3. Lightly dust counter top and hands with extra flour. Scrape all the dough out of the bowl onto the floured counter top. Shape into a firm, round ball.
  4. Knead the dough for 8 to 10 minutes ( 'How to Knead Dough' is included under Recipe Notes below). Lightly flour the counter top and your hands if the dough starts to get too sticky. When the dough no longer sticks to your hands or the counter top, lift it up and bang it down hard a couple of times on the counter top, to develop the gluten.
  5. The dough is ready when the surface is smooth and elastic, and show definite air bubbles trapped beneath the surface. It should spring back when pressed lightly with your fingertip. Place in a large bowl oiled with extra virgin olive oil and cover with a damp cloth. Set aside in a warm, dry place for 30 to 45 minutes, to rise.
  6. Meanwhile, pre-heat oven to 230 to 240 deg C (450 to 465 deg F). Place baking rack in the lower one-third of the oven.
  7. When risen, flip the dough out of the bowl onto a lightly floured counter top (so that the surface of the dough is now in contact with the counter top surface, and the oiled bottom is facing up). Using floured fingertips, lightly press the dough into a round shape. Place the dough in the prepared pizza pan or on a large sheet of baking paper (if baking on a pizza stone). Then stretch and shape with your fingertips until it reaches the edges of the pan. If rolling out the dough, roll the dough to the size of the pan, then slide it into pan. (Tip: Do not worry about overworking or being too rough when working the dough, just make sure that it does not become too dry and crack. Also, be mindful that while you may stretch it out to any thickness, do not let it break).
  8. Press down around the edges of the pan to create a border which will prevent the toppings from seeping off the pizza during baking. Lightly brush the border with some extra virgin olive oil to give it a nice colour and a slight crisp when it bakes.
  9. Place your favourite toppings as desired. Most start with a layer of tomato sauce. Spread evenly with the back of a spoon to smooth. Then top with remaining ingredients. Drizzle with some olive oil all over (optional).
  10. Let pizza rest for a few minutes before putting into the oven to bake. Bake for 8 to 10 minutes, or until toppings have cooked and cheeses (if using) have melted and browned lightly.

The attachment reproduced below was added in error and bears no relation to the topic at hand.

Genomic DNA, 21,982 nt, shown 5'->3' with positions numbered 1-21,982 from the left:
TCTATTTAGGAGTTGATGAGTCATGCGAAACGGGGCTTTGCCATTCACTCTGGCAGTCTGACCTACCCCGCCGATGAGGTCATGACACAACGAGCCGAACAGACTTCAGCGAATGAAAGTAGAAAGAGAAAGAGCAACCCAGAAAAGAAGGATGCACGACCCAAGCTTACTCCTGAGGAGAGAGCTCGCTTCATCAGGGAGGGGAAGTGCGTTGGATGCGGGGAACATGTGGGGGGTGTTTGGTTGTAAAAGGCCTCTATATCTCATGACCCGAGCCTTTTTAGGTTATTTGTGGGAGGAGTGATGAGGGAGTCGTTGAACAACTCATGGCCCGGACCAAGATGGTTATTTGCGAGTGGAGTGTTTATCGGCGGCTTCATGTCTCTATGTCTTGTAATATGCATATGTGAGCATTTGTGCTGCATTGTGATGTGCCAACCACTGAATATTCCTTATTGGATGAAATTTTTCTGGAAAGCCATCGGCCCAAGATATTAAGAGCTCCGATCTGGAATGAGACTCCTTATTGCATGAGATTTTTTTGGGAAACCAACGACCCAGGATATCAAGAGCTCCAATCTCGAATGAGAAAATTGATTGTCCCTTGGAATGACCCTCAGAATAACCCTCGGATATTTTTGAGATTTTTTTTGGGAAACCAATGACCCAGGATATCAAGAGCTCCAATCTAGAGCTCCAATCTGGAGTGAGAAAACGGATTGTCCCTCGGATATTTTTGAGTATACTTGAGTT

How to Knead Dough

The process of kneading is quite easy, so don't be daunted by the prospect of doing this entirely by hand. Kneading affects the texture of the finished bread, so do not be tempted to cut short the process, or to do it hurriedly. Kneading is essential  to distribute the yeast evenly throughout the dough, and to allow the flour's protein to develop into gluten. Gluten is what gives the dough its elasticity, strength and ability to expand, as it traps the carbon dioxide gas created by the yeast, thus allowing the dough to rise.

You can quite easily fall into a natural rhythm when kneading. Hold one end of the ball of dough down with one hand (this would usually be your left hand if you are right-handed, or your right hand if you are left-handed). With your other hand, stretch the other end of the dough away from you by pressing down on it with your palm to exert pressure, and stretching it away from you. Fold the dough back onto itself, make a quarter turn, and repeat the action. Knead for about 10 minutes, or until the surface of the dough is smooth, elastic and springs back when pressed lightly with your fingertip. You should also be able to see the trapped air underneath the surface of the dough. Gather the dough back into a ball, then follow the next instruction set out in the recipe.

Did you make this recipe?

I’d love to see! Remember to share your pics on Instagram and tag @foodelicacy or #foodelicacy.



  1. Hi Janis, yes, definitely! It’s a lot easier with a stand mixer too. Depending on your brand (mine is a Kitchen Aid), start on low to allow the wet ingredients to mix in with the dry, then up the speed to medium-high for the next 5 to 7 minutes or so. The dough is developed enough and ready when the surface is smooth and elastic. When you gather it into a ball, it should show air bubbles trapped beneath the surface. It should also spring back when pressed lightly with your fingertip. If unsure, just return to the mixer and knead for a couple minutes more, don’t worry about over kneading. Hope this helps!

  2. Hi Celia Lim,
    Can the dough be kneaded in the kitchen aid stand mixer? If it can be done in the mixer, at what speed and how long should I knead it with the dough hook?